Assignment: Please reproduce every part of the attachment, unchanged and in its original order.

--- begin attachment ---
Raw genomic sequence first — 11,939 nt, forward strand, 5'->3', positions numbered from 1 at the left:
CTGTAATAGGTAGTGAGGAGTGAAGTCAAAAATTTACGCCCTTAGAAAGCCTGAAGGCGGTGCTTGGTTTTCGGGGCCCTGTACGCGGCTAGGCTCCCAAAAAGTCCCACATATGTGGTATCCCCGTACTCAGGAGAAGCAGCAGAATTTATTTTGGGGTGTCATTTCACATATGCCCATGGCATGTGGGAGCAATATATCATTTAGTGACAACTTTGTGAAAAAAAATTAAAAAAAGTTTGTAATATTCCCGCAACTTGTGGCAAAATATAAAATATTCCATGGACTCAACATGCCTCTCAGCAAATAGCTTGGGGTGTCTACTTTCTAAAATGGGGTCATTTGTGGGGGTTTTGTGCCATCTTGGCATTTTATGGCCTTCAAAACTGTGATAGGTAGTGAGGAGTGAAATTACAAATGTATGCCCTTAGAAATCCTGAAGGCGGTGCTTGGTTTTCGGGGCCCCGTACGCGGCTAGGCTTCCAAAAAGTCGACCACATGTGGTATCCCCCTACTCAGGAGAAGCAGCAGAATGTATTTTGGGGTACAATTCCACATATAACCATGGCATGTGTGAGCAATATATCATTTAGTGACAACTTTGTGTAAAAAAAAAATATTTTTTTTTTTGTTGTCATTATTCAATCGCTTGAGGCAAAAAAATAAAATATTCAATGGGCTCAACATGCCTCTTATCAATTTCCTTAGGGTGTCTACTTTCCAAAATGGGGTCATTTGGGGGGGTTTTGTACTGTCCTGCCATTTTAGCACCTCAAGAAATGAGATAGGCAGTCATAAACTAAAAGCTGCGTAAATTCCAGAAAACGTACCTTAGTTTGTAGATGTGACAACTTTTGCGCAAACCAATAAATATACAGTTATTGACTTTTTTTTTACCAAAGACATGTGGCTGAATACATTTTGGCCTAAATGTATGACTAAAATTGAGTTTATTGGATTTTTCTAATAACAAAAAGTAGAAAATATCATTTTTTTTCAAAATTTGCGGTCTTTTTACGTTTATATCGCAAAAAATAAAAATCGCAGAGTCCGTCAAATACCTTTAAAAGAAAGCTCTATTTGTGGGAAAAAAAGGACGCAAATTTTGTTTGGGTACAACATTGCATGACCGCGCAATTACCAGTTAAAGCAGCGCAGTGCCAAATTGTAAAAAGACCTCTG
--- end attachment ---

Raw genomic sequence first — 11,939 nt, forward strand, 5'->3', positions numbered from 1 at the left:
CTGTAATAGGTAGTGAGGAGTGAAGTCAAAAATTTACGCCCTTAGAAAGCCTGAAGGCGGTGCTTGGTTTTCGGGGCCCTGTACGCGGCTAGGCTCCCAAAAAGTCCCACATATGTGGTATCCCCGTACTCAGGAGAAGCAGCAGAATTTATTTTGGGGTGTCATTTCACATATGCCCATGGCATGTGGGAGCAATATATCATTTAGTGACAACTTTGTGAAAAAAAATTAAAAAAAGTTTGTAATATTCCCGCAACTTGTGGCAAAATATAAAATATTCCATGGACTCAACATGCCTCTCAGCAAATAGCTTGGGGTGTCTACTTTCTAAAATGGGGTCATTTGTGGGGGTTTTGTGCCATCTTGGCATTTTATGGCCTTCAAAACTGTGATAGGTAGTGAGGAGTGAAATTACAAATGTATGCCCTTAGAAATCCTGAAGGCGGTGCTTGGTTTTCGGGGCCCCGTACGCGGCTAGGCTTCCAAAAAGTCGACCACATGTGGTATCCCCCTACTCAGGAGAAGCAGCAGAATGTATTTTGGGGTACAATTCCACATATAACCATGGCATGTGTGAGCAATATATCATTTAGTGACAACTTTGTGTAAAAAAAAAATATTTTTTTTTTTGTTGTCATTATTCAATCGCTTGAGGCAAAAAAATAAAATATTCAATGGGCTCAACATGCCTCTTATCAATTTCCTTAGGGTGTCTACTTTCCAAAATGGGGTCATTTGGGGGGGTTTTGTACTGTCCTGCCATTTTAGCACCTCAAGAAATGAGATAGGCAGTCATAAACTAAAAGCTGCGTAAATTCCAGAAAACGTACCTTAGTTTGTAGATGTGACAACTTTTGCGCAAACCAATAAATATACAGTTATTGACTTTTTTTTTACCAAAGACATGTGGCTGAATACATTTTGGCCTAAATGTATGACTAAAATTGAGTTTATTGGATTTTTCTAATAACAAAAAGTAGAAAATATCATTTTTTTTCAAAATTTGCGGTCTTTTTACGTTTATATCGCAAAAAATAAAAATCGCAGAGTCCGTCAAATACCTTTAAAAGAAAGCTCTATTTGTGGGAAAAAAAGGACGCAAATTTTGTTTGGGTACAACATTGCATGACCGCGCAATTACCAGTTAAAGCAGCGCAGTGCCAAATTGTAAAAAGACCTCTG